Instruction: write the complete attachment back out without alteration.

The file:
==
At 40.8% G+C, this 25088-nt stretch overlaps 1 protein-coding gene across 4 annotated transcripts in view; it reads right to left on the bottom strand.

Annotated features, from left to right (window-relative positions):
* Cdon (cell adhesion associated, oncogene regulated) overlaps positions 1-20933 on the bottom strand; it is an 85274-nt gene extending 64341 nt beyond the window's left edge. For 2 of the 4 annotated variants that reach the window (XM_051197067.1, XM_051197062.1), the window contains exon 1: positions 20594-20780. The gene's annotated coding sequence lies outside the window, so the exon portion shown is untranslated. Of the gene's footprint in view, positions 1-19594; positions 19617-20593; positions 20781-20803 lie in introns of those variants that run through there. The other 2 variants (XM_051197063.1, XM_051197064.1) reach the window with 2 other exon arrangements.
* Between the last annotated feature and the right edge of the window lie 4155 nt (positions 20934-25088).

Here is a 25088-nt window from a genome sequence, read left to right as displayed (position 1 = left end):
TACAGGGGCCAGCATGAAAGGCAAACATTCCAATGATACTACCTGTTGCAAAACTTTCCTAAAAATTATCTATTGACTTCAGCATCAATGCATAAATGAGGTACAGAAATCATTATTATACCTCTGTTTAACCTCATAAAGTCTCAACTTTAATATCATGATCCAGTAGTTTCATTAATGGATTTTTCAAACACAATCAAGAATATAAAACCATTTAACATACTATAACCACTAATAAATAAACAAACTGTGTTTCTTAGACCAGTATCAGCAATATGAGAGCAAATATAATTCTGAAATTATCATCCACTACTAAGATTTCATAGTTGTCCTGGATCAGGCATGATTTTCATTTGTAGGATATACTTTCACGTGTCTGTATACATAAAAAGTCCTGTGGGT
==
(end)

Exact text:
At 40.8% G+C, this 25088-nt stretch overlaps 1 protein-coding gene across 4 annotated transcripts in view; it reads right to left on the bottom strand.

Annotated features, from left to right (window-relative positions):
* Cdon (cell adhesion associated, oncogene regulated) overlaps positions 1-20933 on the bottom strand; it is an 85274-nt gene extending 64341 nt beyond the window's left edge. For 2 of the 4 annotated variants that reach the window (XM_051197067.1, XM_051197062.1), the window contains exon 1: positions 20594-20780. The gene's annotated coding sequence lies outside the window, so the exon portion shown is untranslated. Of the gene's footprint in view, positions 1-19594; positions 19617-20593; positions 20781-20803 lie in introns of those variants that run through there. The other 2 variants (XM_051197063.1, XM_051197064.1) reach the window with 2 other exon arrangements.
* Between the last annotated feature and the right edge of the window lie 4155 nt (positions 20934-25088).

Here is a 25088-nt window from a genome sequence, read left to right as displayed (position 1 = left end):
TACAGGGGCCAGCATGAAAGGCAAACATTCCAATGATACTACCTGTTGCAAAACTTTCCTAAAAATTATCTATTGACTTCAGCATCAATGCATAAATGAGGTACAGAAATCATTATTATACCTCTGTTTAACCTCATAAAGTCTCAACTTTAATATCATGATCCAGTAGTTTCATTAATGGATTTTTCAAACACAATCAAGAATATAAAACCATTTAACATACTATAACCACTAATAAATAAACAAACTGTGTTTCTTAGACCAGTATCAGCAATATGAGAGCAAATATAATTCTGAAATTATCATCCACTACTAAGATTTCATAGTTGTCCTGGATCAGGCATGATTTTCATTTGTAGGATATACTTTCACGTGTCTGTATACATAAAAAGTCCTGTGGGT